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Military

The India-Pakistan War
Of 1971: A Modern War
CSC 1984
SUBJECT AREA History
                           ABSTRACT
Author:      KYLE, R.G., Major, Royal Canadian Artillery
Title:       Indian-Pakistan War of 1971:  A Modern War
Publisher:   Marine Corps Command and Staff College
Date:        14 March 1964
     This paper examines the origins, conduct and results of
the war  between  India  and Pakistan of 1971 from which the
nation of  Bangla  Desh  emerged.  The  study  compares  the
development of religion, culture and  economy  in  East  and
West Pakistan  which  led  to  the  frustration  of  Bengali
nationalism  within  the  "Islamic Nation" founded in  1947.
The role of the  military  government  from  1958 to 1971 is
also examined  to  show how its activities further alienated
the  people  of  East Pakistan and contributed to  both  the
rebellion  there  and  the weakening  of  its  own  military
capability.
     The  second  part of the study examines the development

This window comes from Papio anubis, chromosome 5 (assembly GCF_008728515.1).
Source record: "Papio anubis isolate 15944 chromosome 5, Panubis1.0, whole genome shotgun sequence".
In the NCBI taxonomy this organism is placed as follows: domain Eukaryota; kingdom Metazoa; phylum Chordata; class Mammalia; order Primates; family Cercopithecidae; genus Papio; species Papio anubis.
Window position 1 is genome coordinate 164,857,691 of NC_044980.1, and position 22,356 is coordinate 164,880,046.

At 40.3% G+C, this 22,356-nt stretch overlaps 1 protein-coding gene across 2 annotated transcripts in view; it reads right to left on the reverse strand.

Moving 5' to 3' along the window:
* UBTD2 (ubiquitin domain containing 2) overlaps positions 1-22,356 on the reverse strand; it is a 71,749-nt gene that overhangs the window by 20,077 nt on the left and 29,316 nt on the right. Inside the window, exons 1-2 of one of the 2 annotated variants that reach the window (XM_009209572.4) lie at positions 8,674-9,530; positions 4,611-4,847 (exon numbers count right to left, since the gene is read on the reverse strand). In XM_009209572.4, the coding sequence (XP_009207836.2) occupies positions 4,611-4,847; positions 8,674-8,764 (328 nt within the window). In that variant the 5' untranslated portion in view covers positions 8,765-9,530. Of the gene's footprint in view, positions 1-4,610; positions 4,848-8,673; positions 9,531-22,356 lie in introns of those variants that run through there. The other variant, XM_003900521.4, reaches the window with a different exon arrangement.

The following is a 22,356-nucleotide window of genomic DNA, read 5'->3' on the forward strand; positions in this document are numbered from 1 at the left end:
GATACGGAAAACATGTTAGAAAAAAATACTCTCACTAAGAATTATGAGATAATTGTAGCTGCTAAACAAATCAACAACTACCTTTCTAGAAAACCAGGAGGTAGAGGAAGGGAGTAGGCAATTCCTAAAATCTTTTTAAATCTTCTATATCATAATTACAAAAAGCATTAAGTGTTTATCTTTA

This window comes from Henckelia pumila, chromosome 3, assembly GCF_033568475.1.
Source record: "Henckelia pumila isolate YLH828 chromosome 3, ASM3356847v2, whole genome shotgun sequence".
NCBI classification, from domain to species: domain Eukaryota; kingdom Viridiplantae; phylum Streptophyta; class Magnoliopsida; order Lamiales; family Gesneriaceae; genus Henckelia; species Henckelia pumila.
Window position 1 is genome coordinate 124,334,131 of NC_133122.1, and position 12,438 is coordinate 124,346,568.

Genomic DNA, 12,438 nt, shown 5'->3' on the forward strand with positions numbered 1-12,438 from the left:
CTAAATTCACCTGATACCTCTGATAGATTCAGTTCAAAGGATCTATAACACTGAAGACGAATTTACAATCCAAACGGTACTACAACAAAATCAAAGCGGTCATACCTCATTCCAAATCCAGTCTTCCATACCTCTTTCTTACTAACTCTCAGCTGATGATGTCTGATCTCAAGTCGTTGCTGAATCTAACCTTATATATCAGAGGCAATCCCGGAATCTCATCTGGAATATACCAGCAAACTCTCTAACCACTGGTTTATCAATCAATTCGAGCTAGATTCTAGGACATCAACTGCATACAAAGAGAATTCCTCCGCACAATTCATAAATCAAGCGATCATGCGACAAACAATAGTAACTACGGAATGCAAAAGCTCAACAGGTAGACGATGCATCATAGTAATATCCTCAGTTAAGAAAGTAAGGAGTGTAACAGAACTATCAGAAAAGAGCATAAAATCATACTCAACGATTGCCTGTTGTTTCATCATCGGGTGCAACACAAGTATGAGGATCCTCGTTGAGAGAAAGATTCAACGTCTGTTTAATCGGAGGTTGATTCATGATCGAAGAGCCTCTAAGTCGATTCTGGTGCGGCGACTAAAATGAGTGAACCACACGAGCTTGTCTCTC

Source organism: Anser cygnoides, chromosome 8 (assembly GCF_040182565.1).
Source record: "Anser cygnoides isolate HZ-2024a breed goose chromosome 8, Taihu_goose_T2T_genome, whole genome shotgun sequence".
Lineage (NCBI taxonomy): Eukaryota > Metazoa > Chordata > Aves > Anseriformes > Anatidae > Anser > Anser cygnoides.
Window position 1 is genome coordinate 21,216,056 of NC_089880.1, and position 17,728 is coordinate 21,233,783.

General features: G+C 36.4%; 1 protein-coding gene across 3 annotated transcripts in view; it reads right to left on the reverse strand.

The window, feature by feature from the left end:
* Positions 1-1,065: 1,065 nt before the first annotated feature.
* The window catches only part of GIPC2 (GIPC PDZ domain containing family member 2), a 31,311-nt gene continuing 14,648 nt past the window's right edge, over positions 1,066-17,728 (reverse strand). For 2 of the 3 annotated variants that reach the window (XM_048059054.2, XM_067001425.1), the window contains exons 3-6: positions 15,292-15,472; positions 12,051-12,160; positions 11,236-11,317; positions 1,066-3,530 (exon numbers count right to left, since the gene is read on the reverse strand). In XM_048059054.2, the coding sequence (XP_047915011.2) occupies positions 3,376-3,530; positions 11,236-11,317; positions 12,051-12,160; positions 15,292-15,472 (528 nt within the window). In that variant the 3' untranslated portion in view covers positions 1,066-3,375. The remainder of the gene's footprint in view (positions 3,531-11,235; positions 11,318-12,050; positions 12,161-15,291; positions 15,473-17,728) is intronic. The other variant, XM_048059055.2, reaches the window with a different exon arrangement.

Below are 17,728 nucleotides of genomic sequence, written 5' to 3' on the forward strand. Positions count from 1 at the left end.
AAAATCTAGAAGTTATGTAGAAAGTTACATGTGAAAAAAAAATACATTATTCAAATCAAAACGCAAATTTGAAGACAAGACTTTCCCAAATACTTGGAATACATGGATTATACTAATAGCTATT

of guerrilla war in East Pakistan between March and December
1971.  The  Political  and  Military   organization  of  the
insurgents  is analysed along  with  the  counter-insurgency
actions of the government forces.  The effects of the war on
India and the policies that nation developed to deal with it
are also analyzed.  The roles played by the United States,
China,  the  Soviet  Union,  and the United Nations  in  the
conflict are studied.
     The study goes on  the  analyze the military operations
of  India   and   Pakistan   during  the  fourteen  days  of
conventional war  between  them.  Finally,  conclusions  are
drawn  concerning  the  conditions  which  precipitated  the
conflict and the reasons  for the success of the Bengali and
Indian forces.
     No primary sources  of  information  were available for
this  study.  Therefore,  the   author   relied  heavily  on
articles in military journals  as  well  as several books on
the subject.
                            WAR SINCE 1945 SEMINAR
                        The India-Pakistan War of 1971
                                 A Modern War
                Major Rodney G. Kyle, Royal Canadian Artillery
                                 2 April 1984
                    Marine Corps Command and Staff College
                Marine Corps Development and Education Command
                           Quantico, Virginia  22134
                               TABLE OF CONTENTS
Introduction                                                 1